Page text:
Ending the game

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Typically, the game ends when one player wins and the others lose. The most common way to lose the game is to have one's life points reduced to zero, causing the other player to win. However, there are several other options how one might lose or win.

A game might also end with a draw. A drawn game is a game where the game ends and there is no winner.

Conceding is, of course, always an option.[1] To concede a game is forfeiting a game of Magic: The Gathering, often due to the belief that one will soon or ultimately lose. This can happen during competitive tournament play, when a player may forfeit so he or she can play other games during his or her match in the time allotted. Conceding a game immediately causes that player to leave that game and lose that game.

Alternate-win cards may introduce new ways of ending the game.

The rest is outlined in the comprehensive rules.

Rules[edit | edit source]

From the Comprehensive Rules (Aether Revolt (January 20, 2017))

  • 104. Ending the Game
    • 104.1. A game ends immediately when a player wins, when the game is a draw, or when the game is restarted.
    • 104.2. There are several ways to win the game.
      • 104.2a A player still in the game wins the game if all of that player’s opponents have left the game. This happens immediately and overrides all effects that would prevent that player from winning the game.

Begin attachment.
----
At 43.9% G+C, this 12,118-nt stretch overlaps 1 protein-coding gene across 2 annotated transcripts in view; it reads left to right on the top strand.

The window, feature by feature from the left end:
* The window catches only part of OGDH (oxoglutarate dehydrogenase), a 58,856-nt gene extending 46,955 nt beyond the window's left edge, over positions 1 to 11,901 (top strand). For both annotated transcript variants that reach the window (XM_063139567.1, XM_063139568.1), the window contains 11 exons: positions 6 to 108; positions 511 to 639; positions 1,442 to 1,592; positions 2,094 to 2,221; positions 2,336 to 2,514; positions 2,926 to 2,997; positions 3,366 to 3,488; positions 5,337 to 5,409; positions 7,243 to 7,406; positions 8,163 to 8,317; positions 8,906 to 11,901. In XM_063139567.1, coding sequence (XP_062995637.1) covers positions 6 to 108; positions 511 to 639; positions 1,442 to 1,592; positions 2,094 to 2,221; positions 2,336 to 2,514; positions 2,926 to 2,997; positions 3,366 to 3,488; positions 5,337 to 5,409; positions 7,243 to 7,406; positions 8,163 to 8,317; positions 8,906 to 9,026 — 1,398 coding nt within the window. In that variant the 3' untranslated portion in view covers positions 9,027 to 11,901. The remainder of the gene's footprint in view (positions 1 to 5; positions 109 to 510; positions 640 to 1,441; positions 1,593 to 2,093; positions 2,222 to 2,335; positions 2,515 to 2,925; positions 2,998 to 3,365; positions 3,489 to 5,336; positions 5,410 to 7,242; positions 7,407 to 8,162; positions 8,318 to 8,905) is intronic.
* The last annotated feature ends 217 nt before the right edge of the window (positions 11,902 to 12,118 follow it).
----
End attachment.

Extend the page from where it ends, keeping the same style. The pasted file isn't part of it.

• 104.2b An effect may state that a player wins the game. (In multiplayer games, this may not cause the game to end; see rule 104.3h.)
      • 104.2c In a multiplayer game between teams, a team with at least one player still in the game wins the game if all other teams have left the game. Each player on the winning team wins the game, even if one or more of those players had previously lost that game.
      • 104.2d In an Emperor game, a team wins the game if its emperor wins the game. (See rule 809.5.)
    • 104.3. There are several ways to lose the game.
      • 104.3a A player can concede the game at any time. A player who concedes leaves the game immediately. He or she loses the game.
      • 104.3b If a player’s life total is 0 or less, he or she loses the game the next time a player would receive priority. (This is a state-based action. See rule 704.)
      • 104.3c If a player is required to draw more cards than are left in his or her library, he or she draws the remaining cards, and then loses the game the next time a player would receive priority. (This is a state-based action. See rule 704.)
      • 104.3d If a player has ten or more poison counters, he or she loses the game the next time a player would receive priority. (This is a state-based action. See rule 704.)
      • 104.3e An effect may state that a player loses the game.
      • 104.3f If a player would both win and lose the game simultaneously, he or she loses the game.
      • 104.3g In a multiplayer game between teams, a team loses the game if all players on that team have lost the game.